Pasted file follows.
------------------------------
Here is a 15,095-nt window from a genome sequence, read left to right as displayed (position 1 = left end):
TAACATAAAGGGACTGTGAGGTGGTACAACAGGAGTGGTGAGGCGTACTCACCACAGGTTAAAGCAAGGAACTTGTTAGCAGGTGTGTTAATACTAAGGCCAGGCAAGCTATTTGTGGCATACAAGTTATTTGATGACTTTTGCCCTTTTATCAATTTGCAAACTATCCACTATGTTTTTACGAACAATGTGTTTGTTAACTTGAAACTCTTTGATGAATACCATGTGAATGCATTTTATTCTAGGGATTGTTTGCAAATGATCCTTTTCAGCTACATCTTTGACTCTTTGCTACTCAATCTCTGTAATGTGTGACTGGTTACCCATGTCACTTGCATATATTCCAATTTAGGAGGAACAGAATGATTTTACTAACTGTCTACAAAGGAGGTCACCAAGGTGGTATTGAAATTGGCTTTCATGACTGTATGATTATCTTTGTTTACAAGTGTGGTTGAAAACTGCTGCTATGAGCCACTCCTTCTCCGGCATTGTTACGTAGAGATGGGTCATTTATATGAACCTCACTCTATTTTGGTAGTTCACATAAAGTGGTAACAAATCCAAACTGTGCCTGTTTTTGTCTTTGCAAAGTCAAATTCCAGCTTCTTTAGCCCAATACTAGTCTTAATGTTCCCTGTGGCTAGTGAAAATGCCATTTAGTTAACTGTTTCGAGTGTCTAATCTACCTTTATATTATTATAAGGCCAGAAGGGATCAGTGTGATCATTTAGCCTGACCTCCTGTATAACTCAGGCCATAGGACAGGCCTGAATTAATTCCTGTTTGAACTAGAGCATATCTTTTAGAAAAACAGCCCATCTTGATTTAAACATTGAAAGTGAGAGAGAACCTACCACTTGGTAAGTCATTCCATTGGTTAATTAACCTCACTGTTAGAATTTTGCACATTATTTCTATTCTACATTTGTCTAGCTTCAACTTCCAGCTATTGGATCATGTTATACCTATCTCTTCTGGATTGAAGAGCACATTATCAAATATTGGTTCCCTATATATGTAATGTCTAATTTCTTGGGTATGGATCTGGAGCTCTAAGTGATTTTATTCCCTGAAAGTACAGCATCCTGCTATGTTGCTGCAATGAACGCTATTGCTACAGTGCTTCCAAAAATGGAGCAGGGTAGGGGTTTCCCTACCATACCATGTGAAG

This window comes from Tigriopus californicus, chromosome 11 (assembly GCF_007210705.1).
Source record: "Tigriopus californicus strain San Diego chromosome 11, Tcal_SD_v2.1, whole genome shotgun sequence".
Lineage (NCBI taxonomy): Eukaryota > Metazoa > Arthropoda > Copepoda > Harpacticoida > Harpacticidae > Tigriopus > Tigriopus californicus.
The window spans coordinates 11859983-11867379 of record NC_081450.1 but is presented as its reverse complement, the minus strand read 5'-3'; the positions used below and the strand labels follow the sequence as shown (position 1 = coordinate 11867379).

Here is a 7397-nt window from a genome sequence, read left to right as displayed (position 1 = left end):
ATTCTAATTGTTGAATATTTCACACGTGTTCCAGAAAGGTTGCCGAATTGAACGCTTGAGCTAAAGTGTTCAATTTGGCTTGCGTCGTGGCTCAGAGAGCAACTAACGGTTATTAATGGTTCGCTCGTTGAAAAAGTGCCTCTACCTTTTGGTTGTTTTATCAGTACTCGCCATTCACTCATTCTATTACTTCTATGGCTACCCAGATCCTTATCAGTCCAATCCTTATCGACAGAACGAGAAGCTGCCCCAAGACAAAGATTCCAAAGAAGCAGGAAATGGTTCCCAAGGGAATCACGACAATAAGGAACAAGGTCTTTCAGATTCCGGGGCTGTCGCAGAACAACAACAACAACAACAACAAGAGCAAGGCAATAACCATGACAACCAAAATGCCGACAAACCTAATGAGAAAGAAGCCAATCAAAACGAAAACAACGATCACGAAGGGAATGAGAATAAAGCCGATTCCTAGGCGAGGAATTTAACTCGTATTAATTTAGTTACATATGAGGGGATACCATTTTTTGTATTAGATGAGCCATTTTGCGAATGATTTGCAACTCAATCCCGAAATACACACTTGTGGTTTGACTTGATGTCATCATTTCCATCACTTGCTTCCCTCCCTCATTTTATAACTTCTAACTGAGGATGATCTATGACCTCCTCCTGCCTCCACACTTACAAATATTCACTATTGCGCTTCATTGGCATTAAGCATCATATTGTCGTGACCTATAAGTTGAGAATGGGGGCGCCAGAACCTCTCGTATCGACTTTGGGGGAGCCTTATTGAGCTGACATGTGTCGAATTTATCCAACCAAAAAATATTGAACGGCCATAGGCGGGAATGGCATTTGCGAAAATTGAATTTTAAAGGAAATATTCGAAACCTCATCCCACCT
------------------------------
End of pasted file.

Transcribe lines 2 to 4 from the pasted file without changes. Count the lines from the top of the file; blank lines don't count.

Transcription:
TAACATAAAGGGACTGTGAGGTGGTACAACAGGAGTGGTGAGGCGTACTCACCACAGGTTAAAGCAAGGAACTTGTTAGCAGGTGTGTTAATACTAAGGCCAGGCAAGCTATTTGTGGCATACAAGTTATTTGATGACTTTTGCCCTTTTATCAATTTGCAAACTATCCACTATGTTTTTACGAACAATGTGTTTGTTAACTTGAAACTCTTTGATGAATACCATGTGAATGCATTTTATTCTAGGGATTGTTTGCAAATGATCCTTTTCAGCTACATCTTTGACTCTTTGCTACTCAATCTCTGTAATGTGTGACTGGTTACCCATGTCACTTGCATATATTCCAATTTAGGAGGAACAGAATGATTTTACTAACTGTCTACAAAGGAGGTCACCAAGGTGGTATTGAAATTGGCTTTCATGACTGTATGATTATCTTTGTTTACAAGTGTGGTTGAAAACTGCTGCTATGAGCCACTCCTTCTCCGGCATTGTTACGTAGAGATGGGTCATTTATATGAACCTCACTCTATTTTGGTAGTTCACATAAAGTGGTAACAAATCCAAACTGTGCCTGTTTTTGTCTTTGCAAAGTCAAATTCCAGCTTCTTTAGCCCAATACTAGTCTTAATGTTCCCTGTGGCTAGTGAAAATGCCATTTAGTTAACTGTTTCGAGTGTCTAATCTACCTTTATATTATTATAAGGCCAGAAGGGATCAGTGTGATCATTTAGCCTGACCTCCTGTATAACTCAGGCCATAGGACAGGCCTGAATTAATTCCTGTTTGAACTAGAGCATATCTTTTAGAAAAACAGCCCATCTTGATTTAAACATTGAAAGTGAGAGAGAACCTACCACTTGGTAAGTCATTCCATTGGTTAATTAACCTCACTGTTAGAATTTTGCACATTATTTCTATTCTACATTTGTCTAGCTTCAACTTCCAGCTATTGGATCATGTTATACCTATCTCTTCTGGATTGAAGAGCACATTATCAAATATTGGTTCCCTATATATGTAATGTCTAATTTCTTGGGTATGGATCTGGAGCTCTAAGTGATTTTATTCCCTGAAAGTACAGCATCCTGCTATGTTGCTGCAATGAACGCTATTGCTACAGTGCTTCCAAAAATGGAGCAGGGTAGGGGTTTCCCTACCATACCATGTGAAG

This window comes from Tigriopus californicus, chromosome 11 (assembly GCF_007210705.1).
Source record: "Tigriopus californicus strain San Diego chromosome 11, Tcal_SD_v2.1, whole genome shotgun sequence".